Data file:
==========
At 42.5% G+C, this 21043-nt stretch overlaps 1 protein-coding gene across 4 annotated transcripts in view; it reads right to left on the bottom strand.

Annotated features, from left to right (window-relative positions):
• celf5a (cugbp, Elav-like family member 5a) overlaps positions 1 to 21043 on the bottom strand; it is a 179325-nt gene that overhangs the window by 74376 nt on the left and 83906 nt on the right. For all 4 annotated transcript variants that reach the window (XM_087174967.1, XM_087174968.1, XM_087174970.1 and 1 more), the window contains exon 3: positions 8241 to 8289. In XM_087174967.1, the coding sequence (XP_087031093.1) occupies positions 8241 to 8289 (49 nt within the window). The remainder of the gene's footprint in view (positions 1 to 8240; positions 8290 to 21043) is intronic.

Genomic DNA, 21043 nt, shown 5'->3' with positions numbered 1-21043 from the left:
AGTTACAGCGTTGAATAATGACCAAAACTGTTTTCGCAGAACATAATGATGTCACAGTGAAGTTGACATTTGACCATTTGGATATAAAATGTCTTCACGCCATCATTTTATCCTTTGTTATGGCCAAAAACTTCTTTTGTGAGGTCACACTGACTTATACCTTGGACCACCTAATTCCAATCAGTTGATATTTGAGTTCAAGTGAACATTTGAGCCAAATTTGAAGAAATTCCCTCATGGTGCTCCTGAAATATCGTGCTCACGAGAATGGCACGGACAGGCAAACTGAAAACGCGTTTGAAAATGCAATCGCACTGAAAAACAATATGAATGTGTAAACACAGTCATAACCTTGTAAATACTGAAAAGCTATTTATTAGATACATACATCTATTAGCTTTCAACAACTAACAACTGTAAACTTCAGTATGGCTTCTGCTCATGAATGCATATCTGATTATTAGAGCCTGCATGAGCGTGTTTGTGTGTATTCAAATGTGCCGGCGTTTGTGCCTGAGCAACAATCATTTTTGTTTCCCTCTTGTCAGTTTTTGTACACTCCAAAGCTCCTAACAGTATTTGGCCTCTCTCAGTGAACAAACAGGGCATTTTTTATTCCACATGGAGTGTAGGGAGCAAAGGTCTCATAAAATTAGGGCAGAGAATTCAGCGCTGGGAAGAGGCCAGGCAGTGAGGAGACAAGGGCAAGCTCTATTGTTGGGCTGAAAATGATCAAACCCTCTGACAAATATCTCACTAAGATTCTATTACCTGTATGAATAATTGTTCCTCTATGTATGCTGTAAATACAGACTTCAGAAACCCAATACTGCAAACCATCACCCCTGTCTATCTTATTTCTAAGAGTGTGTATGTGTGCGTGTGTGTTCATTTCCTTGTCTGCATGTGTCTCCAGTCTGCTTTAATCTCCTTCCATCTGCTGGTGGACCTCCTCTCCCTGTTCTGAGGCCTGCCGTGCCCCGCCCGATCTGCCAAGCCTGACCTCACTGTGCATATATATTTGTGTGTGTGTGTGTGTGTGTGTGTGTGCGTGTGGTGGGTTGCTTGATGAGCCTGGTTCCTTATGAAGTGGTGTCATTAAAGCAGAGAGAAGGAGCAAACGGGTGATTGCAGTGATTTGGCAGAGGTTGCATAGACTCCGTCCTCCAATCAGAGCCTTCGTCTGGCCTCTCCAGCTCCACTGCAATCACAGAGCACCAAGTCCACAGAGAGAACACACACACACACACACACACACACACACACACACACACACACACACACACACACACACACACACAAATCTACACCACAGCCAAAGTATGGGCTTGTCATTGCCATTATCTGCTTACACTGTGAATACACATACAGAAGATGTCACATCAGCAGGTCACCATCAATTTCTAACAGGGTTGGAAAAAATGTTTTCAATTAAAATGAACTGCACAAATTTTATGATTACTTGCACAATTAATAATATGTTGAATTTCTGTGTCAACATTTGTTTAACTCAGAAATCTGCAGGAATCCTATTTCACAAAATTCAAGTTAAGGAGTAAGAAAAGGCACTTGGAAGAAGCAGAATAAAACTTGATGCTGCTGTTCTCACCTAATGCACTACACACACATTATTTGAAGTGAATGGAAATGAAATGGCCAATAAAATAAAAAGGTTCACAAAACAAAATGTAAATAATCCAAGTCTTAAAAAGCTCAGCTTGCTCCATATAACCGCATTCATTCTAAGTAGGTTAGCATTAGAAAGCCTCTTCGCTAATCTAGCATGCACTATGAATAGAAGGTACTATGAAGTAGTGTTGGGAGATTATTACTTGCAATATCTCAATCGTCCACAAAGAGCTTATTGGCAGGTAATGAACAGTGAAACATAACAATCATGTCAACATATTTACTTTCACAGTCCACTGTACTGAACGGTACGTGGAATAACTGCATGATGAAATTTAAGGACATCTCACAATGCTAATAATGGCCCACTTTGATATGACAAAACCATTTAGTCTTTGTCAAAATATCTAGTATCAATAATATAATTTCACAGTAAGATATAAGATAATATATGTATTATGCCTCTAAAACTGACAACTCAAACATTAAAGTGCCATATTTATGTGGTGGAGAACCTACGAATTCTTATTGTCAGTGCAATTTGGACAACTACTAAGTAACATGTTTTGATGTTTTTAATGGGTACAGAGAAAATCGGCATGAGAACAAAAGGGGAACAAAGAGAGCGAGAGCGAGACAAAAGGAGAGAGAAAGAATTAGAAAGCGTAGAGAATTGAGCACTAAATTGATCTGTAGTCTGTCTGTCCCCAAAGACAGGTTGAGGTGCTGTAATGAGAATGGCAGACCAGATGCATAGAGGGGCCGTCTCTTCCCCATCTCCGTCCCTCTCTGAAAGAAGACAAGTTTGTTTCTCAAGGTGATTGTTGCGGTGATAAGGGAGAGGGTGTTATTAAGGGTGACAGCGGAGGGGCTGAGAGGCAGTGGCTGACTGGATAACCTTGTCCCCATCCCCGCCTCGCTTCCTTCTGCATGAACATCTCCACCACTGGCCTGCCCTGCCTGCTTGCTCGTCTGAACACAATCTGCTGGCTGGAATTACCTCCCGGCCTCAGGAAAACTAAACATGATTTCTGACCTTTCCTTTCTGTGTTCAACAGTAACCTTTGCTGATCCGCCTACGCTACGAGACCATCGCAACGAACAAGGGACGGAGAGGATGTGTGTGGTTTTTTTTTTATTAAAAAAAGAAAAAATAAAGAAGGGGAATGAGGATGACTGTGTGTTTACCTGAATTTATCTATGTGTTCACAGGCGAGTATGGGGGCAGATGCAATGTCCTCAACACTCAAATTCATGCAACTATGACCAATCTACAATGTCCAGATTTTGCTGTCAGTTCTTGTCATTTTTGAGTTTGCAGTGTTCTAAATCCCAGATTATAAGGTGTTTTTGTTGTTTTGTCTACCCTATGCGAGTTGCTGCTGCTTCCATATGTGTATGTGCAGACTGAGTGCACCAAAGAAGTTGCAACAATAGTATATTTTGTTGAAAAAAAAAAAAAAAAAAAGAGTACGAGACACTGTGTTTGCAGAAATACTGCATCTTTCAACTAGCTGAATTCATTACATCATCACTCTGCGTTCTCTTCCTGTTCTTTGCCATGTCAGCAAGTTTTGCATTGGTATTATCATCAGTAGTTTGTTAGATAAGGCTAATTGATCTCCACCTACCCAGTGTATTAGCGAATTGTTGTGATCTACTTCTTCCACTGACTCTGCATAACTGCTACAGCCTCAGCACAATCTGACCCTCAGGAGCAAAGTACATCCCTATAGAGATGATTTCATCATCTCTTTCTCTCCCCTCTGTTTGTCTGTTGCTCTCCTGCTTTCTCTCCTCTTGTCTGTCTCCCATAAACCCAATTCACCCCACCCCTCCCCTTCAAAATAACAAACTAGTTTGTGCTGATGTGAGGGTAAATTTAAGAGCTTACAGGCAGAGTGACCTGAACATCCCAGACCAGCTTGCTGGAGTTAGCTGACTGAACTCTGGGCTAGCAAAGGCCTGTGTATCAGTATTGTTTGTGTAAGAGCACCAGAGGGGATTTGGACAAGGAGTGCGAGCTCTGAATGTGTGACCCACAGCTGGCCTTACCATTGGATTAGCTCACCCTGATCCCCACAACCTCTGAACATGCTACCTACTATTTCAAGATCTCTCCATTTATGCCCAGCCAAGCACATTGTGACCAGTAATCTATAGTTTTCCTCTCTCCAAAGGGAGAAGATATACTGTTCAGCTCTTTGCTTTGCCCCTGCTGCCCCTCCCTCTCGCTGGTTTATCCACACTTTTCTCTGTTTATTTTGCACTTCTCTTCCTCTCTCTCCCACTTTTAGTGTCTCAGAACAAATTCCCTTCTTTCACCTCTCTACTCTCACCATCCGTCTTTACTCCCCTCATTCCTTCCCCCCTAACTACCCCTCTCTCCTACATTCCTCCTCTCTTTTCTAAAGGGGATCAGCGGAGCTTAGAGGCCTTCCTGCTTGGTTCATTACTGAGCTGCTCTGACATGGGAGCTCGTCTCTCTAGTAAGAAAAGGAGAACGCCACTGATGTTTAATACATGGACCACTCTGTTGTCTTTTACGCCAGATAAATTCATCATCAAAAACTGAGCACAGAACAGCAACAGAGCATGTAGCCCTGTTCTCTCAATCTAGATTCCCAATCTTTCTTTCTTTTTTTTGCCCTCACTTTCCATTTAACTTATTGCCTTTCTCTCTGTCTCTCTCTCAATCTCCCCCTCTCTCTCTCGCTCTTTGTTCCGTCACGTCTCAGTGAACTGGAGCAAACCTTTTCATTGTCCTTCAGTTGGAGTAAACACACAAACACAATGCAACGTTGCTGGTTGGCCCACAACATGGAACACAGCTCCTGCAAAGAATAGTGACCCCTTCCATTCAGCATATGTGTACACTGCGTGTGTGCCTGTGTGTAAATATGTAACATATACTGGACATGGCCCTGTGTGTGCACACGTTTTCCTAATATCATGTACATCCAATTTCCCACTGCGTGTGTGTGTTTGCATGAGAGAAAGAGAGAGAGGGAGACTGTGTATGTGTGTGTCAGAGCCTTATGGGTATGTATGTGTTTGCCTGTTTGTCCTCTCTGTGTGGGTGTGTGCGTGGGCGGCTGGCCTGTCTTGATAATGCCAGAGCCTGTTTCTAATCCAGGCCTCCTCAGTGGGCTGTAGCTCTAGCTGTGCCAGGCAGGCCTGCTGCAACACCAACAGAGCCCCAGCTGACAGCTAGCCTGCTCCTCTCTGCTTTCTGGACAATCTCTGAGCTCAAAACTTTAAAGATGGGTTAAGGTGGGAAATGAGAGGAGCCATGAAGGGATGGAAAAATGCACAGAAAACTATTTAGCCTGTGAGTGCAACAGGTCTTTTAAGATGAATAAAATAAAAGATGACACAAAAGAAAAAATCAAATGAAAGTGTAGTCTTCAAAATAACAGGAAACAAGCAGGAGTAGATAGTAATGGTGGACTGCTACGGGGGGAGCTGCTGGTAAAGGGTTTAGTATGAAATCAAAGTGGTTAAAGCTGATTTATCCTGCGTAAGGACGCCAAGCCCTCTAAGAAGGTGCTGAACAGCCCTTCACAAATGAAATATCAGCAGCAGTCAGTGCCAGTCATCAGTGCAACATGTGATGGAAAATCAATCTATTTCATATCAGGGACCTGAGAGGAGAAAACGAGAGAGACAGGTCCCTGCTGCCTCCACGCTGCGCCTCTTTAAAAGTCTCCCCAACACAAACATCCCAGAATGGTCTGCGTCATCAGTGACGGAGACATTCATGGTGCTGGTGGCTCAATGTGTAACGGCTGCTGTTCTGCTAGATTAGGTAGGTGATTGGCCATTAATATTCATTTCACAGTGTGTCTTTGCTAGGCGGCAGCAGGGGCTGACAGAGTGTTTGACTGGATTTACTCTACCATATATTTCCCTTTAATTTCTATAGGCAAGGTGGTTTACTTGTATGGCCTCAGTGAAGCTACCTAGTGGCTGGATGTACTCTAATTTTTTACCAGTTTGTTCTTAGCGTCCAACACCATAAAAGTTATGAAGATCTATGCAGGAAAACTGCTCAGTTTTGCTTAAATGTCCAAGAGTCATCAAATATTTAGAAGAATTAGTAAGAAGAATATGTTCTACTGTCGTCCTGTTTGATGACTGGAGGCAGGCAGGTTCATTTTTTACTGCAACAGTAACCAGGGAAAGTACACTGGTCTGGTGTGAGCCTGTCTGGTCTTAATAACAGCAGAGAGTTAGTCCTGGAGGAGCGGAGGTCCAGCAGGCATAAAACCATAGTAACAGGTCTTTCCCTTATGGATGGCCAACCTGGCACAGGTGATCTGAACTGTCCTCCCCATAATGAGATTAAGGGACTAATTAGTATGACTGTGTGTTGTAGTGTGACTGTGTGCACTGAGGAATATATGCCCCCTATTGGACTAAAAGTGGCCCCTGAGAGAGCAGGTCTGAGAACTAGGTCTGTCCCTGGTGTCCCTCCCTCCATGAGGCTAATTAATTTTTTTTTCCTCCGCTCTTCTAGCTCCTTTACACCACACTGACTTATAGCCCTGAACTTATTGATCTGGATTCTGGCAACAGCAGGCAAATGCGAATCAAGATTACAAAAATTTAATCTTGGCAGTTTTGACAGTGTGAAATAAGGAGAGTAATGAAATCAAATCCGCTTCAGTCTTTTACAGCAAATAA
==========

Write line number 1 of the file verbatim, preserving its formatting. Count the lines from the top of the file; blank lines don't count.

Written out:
At 42.5% G+C, this 21043-nt stretch overlaps 1 protein-coding gene across 4 annotated transcripts in view; it reads right to left on the bottom strand.